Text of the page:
Part of why I’m so open about this is I think it gives permission for other people to be honest. I grew up in a dysfunctional household on welfare. That compounded a bunch of shit in my life that was not great. We were very focused on money, it was a huge point of pressure and tension in the family. It created massive depression in my father.
There was some point along the way where I was like, “Is money really important, or not important?” I feel very lucky, because I don’t think if you asked my sisters, they got to the same place that I did. I ended up not coveting it, and I found it to be something that I could use to really empower myself to do the things that I wanted to do.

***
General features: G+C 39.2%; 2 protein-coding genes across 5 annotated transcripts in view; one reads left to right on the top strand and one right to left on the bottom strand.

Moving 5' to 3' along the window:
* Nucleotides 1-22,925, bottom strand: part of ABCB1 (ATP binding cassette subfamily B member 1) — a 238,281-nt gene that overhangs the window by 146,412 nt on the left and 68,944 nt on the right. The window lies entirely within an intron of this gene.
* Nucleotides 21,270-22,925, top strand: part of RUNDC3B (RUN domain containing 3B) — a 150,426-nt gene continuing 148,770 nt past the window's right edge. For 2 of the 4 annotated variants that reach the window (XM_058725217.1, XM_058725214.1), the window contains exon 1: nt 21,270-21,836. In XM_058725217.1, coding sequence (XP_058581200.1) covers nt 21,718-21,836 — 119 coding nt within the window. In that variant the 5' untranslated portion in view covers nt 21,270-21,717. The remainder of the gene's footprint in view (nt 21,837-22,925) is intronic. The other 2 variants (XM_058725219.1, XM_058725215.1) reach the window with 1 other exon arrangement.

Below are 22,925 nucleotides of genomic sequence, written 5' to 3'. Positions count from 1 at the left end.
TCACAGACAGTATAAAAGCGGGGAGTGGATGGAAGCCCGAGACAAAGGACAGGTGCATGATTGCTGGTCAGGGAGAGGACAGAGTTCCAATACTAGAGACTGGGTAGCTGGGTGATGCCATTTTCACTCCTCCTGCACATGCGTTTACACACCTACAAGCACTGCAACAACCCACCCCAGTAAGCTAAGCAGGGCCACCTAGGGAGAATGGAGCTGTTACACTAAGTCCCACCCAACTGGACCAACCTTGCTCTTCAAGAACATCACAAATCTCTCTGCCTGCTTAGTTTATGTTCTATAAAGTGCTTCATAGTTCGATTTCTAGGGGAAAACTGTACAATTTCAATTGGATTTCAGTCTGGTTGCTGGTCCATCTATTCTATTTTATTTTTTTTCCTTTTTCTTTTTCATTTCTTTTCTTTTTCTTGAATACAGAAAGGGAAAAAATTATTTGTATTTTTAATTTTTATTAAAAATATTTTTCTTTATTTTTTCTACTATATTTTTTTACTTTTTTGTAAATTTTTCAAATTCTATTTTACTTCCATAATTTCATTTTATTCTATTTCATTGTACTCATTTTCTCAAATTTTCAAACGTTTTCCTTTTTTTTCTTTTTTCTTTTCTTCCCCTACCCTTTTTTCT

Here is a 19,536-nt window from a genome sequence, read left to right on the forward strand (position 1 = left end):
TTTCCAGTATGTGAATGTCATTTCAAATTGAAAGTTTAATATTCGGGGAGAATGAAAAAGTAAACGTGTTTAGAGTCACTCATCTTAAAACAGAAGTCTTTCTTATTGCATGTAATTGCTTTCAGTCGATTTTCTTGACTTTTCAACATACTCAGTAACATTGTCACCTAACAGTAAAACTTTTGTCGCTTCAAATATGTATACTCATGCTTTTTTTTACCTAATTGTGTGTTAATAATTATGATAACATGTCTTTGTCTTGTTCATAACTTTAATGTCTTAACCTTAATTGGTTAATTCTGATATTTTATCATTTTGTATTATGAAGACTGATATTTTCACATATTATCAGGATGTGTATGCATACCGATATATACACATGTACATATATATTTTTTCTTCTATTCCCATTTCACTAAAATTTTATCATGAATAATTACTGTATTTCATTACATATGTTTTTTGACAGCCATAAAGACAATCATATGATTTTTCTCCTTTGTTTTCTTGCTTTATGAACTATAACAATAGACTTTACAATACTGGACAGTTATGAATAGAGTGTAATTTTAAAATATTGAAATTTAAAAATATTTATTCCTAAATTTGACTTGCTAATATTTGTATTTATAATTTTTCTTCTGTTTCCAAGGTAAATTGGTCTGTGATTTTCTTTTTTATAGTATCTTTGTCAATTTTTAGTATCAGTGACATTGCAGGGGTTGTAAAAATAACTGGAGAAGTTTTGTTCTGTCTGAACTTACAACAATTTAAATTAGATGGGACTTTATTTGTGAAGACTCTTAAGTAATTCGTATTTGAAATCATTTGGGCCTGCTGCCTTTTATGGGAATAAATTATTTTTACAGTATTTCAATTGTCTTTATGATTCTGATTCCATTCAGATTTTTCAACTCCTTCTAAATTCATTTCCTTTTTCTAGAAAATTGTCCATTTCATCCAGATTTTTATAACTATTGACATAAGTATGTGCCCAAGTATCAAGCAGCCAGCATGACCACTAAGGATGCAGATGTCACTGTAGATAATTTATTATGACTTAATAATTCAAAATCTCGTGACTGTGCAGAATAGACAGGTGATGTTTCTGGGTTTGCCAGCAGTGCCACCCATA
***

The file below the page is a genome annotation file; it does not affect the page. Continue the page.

If you really empathize with the people that are working [at restaurants], I see people who are like me. Brown-skinned, working hard, creating these beautiful experiences. I can celebrate it by, I guess, giving a Yelp review. But you can’t buy food for your kids with a fucking Yelp review. I want to tip! It gives me so much joy. You get a four or five hundred dollar bill, and in some cases you tip five hundred bucks, or a thousand bucks. And you close it. And they’re expecting forty dollars.
They will come out to you, and it’s transformational. Little things like that mean a lot to people. To be anonymously generous is a great gift that I have the ability to do.